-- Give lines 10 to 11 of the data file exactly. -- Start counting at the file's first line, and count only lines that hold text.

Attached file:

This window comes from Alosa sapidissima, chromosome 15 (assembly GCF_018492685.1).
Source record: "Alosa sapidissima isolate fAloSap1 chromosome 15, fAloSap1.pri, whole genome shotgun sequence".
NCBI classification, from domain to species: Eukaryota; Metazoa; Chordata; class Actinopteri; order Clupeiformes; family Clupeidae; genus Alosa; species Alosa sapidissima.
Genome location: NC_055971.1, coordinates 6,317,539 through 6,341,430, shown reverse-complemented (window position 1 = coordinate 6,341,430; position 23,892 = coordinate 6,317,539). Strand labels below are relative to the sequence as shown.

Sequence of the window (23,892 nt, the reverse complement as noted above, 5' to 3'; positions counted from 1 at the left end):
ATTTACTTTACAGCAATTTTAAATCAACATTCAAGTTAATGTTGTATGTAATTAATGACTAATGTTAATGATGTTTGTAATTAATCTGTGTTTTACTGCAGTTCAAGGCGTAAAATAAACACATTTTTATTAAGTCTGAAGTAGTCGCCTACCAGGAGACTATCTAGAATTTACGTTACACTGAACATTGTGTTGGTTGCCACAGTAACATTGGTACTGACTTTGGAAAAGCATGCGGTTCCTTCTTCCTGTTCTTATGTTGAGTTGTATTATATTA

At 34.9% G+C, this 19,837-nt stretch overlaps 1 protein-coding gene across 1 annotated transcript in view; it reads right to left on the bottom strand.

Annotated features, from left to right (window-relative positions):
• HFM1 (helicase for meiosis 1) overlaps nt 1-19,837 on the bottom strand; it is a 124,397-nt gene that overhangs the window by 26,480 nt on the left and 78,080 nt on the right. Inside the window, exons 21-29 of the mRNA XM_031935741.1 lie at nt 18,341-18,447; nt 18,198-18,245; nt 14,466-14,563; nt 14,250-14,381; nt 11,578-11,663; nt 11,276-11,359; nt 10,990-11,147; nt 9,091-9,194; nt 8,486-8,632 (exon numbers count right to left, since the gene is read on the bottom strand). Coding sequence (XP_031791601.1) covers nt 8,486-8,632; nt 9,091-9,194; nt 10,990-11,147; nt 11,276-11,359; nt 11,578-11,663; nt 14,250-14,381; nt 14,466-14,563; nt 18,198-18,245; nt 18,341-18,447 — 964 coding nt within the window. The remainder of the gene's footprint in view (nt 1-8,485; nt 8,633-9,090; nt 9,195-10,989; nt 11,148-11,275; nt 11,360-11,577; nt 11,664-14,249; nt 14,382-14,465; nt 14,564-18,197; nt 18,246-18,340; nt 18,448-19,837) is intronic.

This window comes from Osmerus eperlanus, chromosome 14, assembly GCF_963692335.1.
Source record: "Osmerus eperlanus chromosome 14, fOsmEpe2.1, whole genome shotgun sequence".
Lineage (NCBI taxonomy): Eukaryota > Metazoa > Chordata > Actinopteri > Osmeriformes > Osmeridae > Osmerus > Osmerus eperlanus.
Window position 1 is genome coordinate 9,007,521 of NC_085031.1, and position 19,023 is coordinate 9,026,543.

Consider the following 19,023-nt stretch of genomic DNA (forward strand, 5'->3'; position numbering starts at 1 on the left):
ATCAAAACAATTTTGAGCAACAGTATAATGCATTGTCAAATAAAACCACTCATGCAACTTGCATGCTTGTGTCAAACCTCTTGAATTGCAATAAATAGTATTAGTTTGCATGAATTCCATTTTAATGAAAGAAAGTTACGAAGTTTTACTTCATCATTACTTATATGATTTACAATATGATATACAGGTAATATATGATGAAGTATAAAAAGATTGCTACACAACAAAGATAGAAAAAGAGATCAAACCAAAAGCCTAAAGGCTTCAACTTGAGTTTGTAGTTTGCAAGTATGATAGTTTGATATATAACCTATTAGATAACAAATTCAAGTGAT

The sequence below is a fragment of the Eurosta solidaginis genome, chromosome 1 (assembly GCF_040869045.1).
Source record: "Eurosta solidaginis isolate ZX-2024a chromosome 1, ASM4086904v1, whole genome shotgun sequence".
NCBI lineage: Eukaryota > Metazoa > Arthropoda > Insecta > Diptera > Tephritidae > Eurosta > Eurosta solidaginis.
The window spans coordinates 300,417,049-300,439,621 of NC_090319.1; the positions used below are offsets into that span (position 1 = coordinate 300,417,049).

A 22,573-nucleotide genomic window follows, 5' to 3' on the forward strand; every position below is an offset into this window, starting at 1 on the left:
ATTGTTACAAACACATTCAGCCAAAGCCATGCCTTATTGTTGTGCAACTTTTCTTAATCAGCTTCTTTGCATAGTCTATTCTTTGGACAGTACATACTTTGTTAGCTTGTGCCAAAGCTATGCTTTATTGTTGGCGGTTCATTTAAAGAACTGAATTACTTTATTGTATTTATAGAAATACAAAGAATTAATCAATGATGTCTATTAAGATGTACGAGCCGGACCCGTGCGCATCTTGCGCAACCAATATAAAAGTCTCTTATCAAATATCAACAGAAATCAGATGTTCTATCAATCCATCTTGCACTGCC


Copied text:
This window comes from Osmerus eperlanus, chromosome 14, assembly GCF_963692335.1.
Source record: "Osmerus eperlanus chromosome 14, fOsmEpe2.1, whole genome shotgun sequence".